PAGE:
The CEO of a company operating in a highly-competitive industry with high-maintenance clients who demand 24 x 7 availability and near-instant responsiveness sought employee feedback to foster an environment in which the team could work productively and consistently provide excellent customer care.

The CEO distributed an anonymous “culture survey” to employees, requesting candid feedback in support of “creating a fun and relaxed atmosphere where people love coming to work.” In addition, it was an outreach for “creating an environment where people collaborate, are challenged to work hard and improve, and are accountable to themselves, the team and customers.”

Traditionally, this CEO had adopted an “up or out” approach to individual success. Employees who flourished were those most agreeable to being at the beck and call of their boss and customers, and who regarded collaboration as “borrowing” their peers’ ideas to further individual success. (This was hardly the healthiest of work environments!)

When survey responses came back, but before the data could be considered thoughtfully, the CEO impulsively sent two emails:

  • To the Management Team: Regarding personal time-off days (employees receive one day per month plus 10 days of vacation and holidays): “So funny how different perceptions are to days off! I am so sick of hearing about how (employees) aren’t able to take time off. Why don’t they see it from my point of view? I am always covering for their sorry butts.”
  • To All Employees: “I am connected 24 x 7 as are some of you, which is awesome, and it probably meshes with your personality (all Type ‘A’s’ please raise your hands). But there are others that like ‘their’ time, and that is great, too! No one is judging whether you did or didn’t respond to an email sent at 10 pm. Please try to understand everyone has their own work habits and you should be focused on being secure in yours and doing the best job you can.”

Working as a consultant with this company, I was privy to both emails. I immediately recognized the disconnect between the CEO’s responses and his stated desire to build a healthy culture.

While on paper the days-off policy sounds great, the CEO’s response suggests the intent of the policy is to lure people in only to discourage/judge them later for wanting time off. And when someone says “no one is judging you,” beware! Statements such as “I am connected 24 x 7” and “there are others who like ‘their’ time” are implicitly judgmental. Similarly, the shout out to “Type A’s” implies non-acceptance of others.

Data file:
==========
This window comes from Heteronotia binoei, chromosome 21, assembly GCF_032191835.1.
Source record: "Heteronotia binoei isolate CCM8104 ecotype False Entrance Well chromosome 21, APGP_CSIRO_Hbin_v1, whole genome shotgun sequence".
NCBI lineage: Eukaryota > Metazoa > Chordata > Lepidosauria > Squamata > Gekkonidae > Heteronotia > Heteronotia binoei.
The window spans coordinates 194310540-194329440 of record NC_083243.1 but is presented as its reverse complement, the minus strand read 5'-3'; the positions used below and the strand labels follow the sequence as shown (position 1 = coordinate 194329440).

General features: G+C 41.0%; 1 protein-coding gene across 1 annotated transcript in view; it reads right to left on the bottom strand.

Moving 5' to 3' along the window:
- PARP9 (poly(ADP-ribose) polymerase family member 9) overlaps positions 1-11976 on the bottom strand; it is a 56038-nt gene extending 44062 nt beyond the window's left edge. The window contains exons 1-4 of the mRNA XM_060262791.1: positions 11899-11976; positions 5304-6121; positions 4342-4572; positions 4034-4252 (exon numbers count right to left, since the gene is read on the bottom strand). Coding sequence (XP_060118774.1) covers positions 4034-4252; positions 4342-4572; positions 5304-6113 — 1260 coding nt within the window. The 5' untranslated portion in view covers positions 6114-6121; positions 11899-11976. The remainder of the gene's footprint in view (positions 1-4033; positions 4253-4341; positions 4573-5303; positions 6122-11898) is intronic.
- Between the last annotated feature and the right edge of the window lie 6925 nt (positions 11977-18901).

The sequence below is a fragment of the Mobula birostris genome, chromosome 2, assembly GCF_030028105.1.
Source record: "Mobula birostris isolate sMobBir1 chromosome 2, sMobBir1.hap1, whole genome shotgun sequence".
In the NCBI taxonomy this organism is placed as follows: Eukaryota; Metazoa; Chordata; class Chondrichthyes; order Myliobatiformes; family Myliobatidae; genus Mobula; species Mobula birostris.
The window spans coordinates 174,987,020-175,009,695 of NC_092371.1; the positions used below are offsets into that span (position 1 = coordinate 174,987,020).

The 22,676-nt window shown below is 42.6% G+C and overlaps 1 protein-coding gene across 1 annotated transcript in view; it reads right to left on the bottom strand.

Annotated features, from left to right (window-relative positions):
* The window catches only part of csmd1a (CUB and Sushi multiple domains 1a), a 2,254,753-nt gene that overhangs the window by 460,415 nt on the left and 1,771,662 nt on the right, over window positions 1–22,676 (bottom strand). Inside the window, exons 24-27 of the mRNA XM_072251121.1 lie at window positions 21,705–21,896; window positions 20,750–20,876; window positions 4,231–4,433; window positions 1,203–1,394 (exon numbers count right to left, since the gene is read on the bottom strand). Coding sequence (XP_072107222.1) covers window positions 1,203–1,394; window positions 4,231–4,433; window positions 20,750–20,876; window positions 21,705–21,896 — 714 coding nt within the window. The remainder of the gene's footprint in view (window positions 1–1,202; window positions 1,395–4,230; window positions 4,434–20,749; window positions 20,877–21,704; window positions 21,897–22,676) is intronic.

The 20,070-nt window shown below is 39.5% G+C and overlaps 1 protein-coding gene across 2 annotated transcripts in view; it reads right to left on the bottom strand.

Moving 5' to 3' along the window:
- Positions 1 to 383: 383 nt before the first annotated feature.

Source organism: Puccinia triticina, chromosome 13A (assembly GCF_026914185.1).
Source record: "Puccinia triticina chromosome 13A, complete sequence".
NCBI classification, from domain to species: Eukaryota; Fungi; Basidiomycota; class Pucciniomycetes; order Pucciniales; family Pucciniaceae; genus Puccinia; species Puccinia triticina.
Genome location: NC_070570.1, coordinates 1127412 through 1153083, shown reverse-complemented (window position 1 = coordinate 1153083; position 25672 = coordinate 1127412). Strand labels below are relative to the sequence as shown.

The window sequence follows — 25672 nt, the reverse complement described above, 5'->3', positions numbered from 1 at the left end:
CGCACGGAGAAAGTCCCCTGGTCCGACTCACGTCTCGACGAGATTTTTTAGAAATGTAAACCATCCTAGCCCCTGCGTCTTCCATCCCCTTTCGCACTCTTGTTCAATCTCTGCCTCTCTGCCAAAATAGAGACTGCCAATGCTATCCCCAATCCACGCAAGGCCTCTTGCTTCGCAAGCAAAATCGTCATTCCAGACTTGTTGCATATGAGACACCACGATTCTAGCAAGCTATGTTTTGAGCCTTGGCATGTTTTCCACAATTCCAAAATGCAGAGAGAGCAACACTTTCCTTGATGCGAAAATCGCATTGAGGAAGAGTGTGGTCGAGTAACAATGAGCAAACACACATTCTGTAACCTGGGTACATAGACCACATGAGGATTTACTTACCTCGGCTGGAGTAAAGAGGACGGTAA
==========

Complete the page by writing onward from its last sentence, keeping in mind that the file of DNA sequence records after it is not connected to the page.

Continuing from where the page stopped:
Great leaders need to realize if they ask for feedback from their employees, they must be sincere about it and take honest feedback into consideration. Repercussions for insincerity can be disastrous. Employee motivation immediately evaporates and you create greater problems than simply having to field assorted complaints.

If you reach out for feedback, view surveys as opportunities. They need not be long and arduous: one page and 10 or 12 questions will suffice.

Here are some sample questions to get you started:

1. On a scale of 1 (lowest) to 5 (highest), indicate your agreement with the following:

  • You are clear about the company’s vision, mission and tactics.
  • You feel your ideas/suggestions regarding clients are heard and supported.
  • The organization has met your expectations as stated during recruiting and hiring.
  • You continue to trust and are confident management is making appropriate decisions.
  • You feel you can take time off without being judged.
  • You are satisfied with…
    • your compensation package
    • the company’s medical/life/dental insurance
    • the company’s 401(K)
    • total days-off offered

2. What three words best describe company culture?

3. How would you improve company culture?

4. What makes working here better or worse than other places?

5. Do you receive adequate feedback about your strengths and weaknesses?

6. Do you have the tools/skills necessary to do your job? If not, how would you improve this?

7. Do you receive adequate recognition for your work?

8. Do you feel you have opportunities to grow professionally?

9. Are there additional benefits or memberships (gym, yoga, daycare) you would like to see offered?

Be clear about your organization’s expectations and values, and then assemble a team capable of delivering the goods. If you really want to build your dream team, be sincere in your efforts to solicit and then use employee feedback. Otherwise, if you don’t want to hear the answers, don’t ask the questions. As the great leader Vince Lombardi–referring to his players that won five NFL championships, and a record three in a row that stands today–stated, “Once you win their hearts, they’ll follow you everywhere.”

The choice is yours!

Stuart Friedman is president of Progressive Management Associates. He is a business visionary who guides organizations through cultural shifts. He promotes environments that inspire collaboration, transparency in the pursuit of strategic outcomes and heart-felt desires. Reach Stuart via email: stuart@pma-co.com